Normally we advise skipping straws. They are an unexpected cause of wrinkles, and the plastic ones aren't good for the environment. But drinking wine through a straw can help prevent staining. We can’t promise no one will judge you, but it will minimize the wine’s contact with your teeth and preserve your lipstick.

5. Pair Your Wine With Cheese

Need an excuse to eat more cheese? Dr. Spizuoco has one. “Eating cheese while drinking red wine is not just tasty but beneficial in preventing stains,” she says. “Cheese has calcium in it that minimizes acidity in the mouth. Proteins also help in that they create a stain-blocking barrier on the enamel.” Music to our ears.

While cheese is definitely our first choice, Dr. Spizuoco notes that eating any food that is high in calcium will help. Leafy greens, legumes, or seafood are just a few calcium-rich foods to have on your radar. She also encourages people to strengthen the enamel to prevent stains. Vitamin D helps with absorption of calcium and vitamin A builds strong bones and teeth.

6. Eat Fibrous Foods

“Foods that have a lot of fiber also help prevent stains,” Dr. Spizuoco says. High fiber foods typically require a lot of chewing, and chewing causes you to make saliva. “Saliva is the natural way to wash your mouth and remove stains, bacteria, and plaque,” she explains. “Also, its pH is neutral, which combats wine’s acidity.” Celery is her top pick because it can also act as a natural floss and clean hard-to-reach places while eating.

7. Use Wine Wipes

A convenient way to instantly remove wine stains is to use wine wipes. The over-the-counter pads usually contain whitening ingredients like baking soda, hydrogen peroxide, and calcium. While they are no more effective than brushing, they are certainly more portable. “Brushing your teeth and carrying a toothbrush around is probably not the most ideal when you travel, so a wine wipe is better than nothing,” Dr. Lane admits.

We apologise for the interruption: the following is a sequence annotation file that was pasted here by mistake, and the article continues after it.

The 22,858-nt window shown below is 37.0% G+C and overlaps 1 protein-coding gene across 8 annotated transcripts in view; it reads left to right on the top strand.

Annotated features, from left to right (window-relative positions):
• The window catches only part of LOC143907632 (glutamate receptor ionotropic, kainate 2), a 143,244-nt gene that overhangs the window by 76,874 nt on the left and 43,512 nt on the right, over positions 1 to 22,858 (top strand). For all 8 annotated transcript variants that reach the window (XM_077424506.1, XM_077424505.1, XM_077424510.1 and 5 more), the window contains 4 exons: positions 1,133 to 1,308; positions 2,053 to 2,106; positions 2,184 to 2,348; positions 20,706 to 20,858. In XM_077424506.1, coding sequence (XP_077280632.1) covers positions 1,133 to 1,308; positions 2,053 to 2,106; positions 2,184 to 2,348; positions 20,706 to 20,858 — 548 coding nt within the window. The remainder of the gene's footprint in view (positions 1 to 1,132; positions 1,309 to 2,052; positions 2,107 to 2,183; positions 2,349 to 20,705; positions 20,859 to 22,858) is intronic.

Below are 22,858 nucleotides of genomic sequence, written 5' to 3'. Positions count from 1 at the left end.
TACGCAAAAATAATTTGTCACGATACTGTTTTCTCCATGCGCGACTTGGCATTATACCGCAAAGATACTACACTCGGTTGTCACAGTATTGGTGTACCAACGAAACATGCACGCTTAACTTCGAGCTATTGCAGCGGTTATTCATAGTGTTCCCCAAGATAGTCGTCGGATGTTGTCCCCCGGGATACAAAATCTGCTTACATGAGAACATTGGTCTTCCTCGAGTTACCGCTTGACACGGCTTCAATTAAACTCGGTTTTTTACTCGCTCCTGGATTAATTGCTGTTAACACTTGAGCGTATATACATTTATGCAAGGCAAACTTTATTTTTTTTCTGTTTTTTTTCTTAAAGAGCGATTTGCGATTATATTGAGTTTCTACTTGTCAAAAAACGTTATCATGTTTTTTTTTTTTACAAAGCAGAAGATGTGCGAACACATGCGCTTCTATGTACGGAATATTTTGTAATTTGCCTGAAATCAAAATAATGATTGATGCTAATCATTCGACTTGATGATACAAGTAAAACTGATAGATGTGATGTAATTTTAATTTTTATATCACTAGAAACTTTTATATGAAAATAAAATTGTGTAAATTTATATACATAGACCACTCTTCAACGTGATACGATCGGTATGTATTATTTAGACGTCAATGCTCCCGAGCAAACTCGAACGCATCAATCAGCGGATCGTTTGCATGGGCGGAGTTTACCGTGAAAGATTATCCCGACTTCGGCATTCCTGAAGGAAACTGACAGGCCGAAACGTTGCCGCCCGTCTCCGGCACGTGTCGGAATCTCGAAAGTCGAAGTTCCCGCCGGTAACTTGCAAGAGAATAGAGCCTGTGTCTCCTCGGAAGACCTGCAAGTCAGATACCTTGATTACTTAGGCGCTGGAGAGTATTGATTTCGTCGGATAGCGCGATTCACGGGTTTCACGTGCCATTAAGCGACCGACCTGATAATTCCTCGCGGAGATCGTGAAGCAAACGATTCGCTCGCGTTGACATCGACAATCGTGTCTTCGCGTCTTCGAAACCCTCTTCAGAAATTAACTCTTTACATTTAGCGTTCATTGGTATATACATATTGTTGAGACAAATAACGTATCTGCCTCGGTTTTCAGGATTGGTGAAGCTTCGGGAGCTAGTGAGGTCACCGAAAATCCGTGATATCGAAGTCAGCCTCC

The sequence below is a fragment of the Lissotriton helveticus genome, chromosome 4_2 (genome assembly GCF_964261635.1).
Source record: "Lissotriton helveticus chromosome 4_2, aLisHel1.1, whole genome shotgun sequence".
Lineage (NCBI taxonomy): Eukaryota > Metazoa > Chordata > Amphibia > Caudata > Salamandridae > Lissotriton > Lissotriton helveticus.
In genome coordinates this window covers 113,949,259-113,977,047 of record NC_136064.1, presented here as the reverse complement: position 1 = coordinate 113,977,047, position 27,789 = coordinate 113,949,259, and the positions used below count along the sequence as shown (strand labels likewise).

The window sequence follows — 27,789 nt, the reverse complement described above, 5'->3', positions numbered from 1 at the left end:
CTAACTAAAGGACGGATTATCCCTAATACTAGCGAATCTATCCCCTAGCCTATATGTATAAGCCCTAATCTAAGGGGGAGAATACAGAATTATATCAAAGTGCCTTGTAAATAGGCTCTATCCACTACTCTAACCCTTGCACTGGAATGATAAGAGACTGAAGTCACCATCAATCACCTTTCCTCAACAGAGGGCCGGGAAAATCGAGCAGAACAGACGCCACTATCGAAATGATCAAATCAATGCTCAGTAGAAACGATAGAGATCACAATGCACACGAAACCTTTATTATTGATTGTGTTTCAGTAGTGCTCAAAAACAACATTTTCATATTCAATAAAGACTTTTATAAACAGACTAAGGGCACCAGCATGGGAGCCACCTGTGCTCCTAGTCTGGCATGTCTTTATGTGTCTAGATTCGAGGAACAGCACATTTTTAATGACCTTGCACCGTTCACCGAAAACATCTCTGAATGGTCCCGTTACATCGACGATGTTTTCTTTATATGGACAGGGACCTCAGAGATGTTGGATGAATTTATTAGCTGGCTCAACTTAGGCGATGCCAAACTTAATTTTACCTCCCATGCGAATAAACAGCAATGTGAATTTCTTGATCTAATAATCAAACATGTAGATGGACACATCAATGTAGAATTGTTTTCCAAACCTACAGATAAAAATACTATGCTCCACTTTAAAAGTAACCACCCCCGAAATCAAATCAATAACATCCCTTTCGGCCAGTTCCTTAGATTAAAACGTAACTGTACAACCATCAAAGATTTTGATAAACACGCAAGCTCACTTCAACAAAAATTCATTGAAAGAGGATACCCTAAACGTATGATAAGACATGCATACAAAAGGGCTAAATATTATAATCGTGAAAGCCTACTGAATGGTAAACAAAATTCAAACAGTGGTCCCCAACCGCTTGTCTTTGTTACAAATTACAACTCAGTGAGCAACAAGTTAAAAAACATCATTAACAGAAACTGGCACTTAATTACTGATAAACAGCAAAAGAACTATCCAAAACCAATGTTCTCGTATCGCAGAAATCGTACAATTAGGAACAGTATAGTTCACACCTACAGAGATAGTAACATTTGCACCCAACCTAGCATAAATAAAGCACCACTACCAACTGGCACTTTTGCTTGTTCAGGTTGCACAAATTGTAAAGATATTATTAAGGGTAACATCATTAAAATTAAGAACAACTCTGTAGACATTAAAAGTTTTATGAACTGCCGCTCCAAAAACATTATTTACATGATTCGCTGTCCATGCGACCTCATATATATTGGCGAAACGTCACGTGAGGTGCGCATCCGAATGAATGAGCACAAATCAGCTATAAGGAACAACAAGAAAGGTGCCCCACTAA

Avoid This DIY Whitening Trick

Theoretically, rubbing a lemon or lime on the teeth is a way to remove stains, but it does far more harm than good. “Although lime or lemon slices may effectively clean your teeth of wine stains, I would never recommend using this technique,” Dr. Lane warns. “The acidity of the juice will destroy the enamel, which will result in worse long term stains.” Instead, Dr. Lane recommends using one of the other methods outlined above, like eating a small piece of cheese or crunchy vegetable, to help cleanse your teeth without interfering with your oral health.

Ultimately, nothing will replace regular professional care. “The best way to prevent stains from red wine or anything else is to have a professional teeth cleaning at least every six months,” Dr. Spizuoco says. “The dental professional can remove any surface stains in a safe and effective way.” If semi-annual cleanings aren’t enough, professional and at-home teeth whitening is always an option to recover a brighter smile.

Cheers to whiter smiles this holiday season!

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SAMANTHA STONEis a freelance writer for AEDIT.